Over the past year, the owner of the Tropicana casinos in Las Vegas and Atlantic City has alienated regulators and politicians, upset lenders and agitated labor unions and employees.
But last week’s appointment of Scott Butera as president of Tropicana Entertainment is the most dramatic sign yet the company is starting to patch up relationships with regulators and business associates while attempting to shore up performance at its casinos in Nevada and other states that have lost ground to competitors.
Butera leaves the Cosmopolitan Resort and Casino, an under-construction megaresort on the Las Vegas Strip for which lenders are seeking a new buyer with more equity in the project, for Tropicana, the gaming subsidiary of hotel chain Columbia Sussex.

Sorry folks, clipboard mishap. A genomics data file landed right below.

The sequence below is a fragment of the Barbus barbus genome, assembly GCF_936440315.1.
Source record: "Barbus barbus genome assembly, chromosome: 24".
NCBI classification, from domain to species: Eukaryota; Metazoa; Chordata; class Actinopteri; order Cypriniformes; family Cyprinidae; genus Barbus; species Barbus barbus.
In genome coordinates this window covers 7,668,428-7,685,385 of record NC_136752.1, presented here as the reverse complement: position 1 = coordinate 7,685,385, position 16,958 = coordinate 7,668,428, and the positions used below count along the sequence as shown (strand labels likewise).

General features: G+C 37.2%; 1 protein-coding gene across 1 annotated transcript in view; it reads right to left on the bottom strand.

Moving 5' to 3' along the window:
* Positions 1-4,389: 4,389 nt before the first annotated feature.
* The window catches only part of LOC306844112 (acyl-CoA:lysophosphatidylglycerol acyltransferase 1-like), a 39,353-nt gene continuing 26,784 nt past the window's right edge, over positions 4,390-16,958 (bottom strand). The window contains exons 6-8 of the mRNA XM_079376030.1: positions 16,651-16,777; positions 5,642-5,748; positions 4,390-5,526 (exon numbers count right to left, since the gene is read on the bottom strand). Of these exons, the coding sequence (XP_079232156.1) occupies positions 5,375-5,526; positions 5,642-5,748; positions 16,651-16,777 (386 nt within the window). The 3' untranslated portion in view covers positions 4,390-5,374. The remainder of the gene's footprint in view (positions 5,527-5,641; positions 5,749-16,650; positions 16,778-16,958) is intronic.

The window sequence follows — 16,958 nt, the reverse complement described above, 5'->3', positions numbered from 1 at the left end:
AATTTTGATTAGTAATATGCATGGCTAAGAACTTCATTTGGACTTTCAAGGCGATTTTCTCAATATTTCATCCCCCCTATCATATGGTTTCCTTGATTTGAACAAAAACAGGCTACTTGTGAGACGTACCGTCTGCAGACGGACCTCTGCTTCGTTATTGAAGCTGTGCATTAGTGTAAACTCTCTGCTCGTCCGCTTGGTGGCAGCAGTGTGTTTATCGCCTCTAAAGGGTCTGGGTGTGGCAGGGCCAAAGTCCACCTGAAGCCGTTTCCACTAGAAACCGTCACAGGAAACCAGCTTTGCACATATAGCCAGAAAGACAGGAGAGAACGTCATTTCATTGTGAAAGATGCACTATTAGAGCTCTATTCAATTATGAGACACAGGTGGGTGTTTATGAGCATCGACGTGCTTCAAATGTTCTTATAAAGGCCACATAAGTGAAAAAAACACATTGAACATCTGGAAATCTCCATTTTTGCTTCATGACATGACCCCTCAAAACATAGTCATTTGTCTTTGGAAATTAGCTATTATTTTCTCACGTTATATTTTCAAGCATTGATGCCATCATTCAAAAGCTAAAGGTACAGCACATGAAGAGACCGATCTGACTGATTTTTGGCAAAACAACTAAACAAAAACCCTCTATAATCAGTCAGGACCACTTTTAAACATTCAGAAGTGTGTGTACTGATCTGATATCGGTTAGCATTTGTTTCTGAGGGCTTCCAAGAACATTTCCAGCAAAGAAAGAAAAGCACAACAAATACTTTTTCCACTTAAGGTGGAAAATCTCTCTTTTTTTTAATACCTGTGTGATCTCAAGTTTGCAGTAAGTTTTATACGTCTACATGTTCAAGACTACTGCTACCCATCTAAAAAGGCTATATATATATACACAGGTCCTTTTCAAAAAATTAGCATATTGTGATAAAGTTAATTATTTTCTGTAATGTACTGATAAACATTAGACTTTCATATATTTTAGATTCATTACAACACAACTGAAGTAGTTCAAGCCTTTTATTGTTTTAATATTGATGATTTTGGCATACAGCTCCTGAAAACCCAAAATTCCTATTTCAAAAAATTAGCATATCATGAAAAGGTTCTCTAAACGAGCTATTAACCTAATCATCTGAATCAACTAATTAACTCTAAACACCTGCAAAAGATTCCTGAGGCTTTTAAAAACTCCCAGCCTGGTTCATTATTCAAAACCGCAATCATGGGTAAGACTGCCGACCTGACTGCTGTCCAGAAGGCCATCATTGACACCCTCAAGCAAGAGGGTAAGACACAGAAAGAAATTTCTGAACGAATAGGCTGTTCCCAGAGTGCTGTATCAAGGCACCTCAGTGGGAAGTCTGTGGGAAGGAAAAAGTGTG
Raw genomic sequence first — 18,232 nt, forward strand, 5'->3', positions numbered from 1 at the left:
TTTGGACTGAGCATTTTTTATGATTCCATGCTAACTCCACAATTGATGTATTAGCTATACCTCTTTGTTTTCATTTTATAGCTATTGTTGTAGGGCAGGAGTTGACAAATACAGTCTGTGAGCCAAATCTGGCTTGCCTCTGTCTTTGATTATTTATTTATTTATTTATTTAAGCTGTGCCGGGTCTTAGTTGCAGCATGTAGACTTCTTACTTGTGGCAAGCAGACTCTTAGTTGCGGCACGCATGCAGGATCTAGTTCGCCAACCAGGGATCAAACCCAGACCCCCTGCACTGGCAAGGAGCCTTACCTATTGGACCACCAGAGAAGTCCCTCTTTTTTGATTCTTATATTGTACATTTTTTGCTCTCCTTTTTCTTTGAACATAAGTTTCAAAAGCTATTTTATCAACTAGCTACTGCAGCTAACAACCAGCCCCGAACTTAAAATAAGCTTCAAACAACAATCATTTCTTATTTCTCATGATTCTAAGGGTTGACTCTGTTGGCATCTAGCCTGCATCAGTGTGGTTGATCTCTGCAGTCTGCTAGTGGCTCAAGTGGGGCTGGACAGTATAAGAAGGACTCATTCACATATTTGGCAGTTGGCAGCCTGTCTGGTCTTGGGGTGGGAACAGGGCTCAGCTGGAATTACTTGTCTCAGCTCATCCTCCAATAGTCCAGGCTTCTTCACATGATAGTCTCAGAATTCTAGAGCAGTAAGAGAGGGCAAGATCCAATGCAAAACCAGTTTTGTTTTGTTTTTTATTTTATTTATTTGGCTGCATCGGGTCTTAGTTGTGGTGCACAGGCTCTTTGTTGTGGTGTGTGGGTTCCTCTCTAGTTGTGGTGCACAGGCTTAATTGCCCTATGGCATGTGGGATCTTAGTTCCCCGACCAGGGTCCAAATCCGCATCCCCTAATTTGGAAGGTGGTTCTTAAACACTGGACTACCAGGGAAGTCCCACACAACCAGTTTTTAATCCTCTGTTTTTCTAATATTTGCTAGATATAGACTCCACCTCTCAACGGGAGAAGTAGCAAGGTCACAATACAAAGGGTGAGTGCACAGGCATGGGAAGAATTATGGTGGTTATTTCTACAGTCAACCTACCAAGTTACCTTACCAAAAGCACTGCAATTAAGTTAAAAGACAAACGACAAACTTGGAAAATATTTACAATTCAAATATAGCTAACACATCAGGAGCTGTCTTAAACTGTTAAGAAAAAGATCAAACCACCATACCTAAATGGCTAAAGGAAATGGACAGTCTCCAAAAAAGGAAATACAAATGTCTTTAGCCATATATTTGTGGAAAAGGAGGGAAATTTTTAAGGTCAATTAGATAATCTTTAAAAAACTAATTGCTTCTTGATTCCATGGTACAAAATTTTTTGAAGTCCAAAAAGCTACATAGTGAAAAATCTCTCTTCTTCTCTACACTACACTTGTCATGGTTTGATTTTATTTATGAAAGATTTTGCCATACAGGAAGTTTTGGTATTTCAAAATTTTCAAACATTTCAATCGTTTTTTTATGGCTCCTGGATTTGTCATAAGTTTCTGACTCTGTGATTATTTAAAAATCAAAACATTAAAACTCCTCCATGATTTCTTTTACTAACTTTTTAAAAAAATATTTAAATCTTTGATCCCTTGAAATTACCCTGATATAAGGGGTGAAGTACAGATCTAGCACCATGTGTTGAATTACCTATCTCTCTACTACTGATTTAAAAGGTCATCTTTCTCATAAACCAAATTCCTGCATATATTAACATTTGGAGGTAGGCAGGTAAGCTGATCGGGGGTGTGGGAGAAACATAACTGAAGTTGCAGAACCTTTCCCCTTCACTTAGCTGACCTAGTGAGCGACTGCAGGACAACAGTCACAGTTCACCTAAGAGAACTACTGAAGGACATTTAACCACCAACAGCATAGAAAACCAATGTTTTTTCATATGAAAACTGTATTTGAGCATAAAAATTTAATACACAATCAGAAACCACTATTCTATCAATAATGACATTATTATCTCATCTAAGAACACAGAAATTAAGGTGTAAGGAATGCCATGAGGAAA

He previously served as chief operating officer of Trump Hotels & Casino Resorts, where he restructured the company out of bankruptcy.
Butera’s reputation as a Mr. Fix-It will be put to the test with Tropicana, which will be evaluating its properties over the next several months, determining which are worthy of additional reinvestment and which, if any, are better off in other hands. The company’s Tropicana casino in Atlantic City is moving through a forced sale process after New Jersey regulators denied the company a gaming license in December. And bondholders have sued the company, seeking immediate payment of loans Columbia Sussex used to acquire Aztar Corp. and its Tropicana casinos.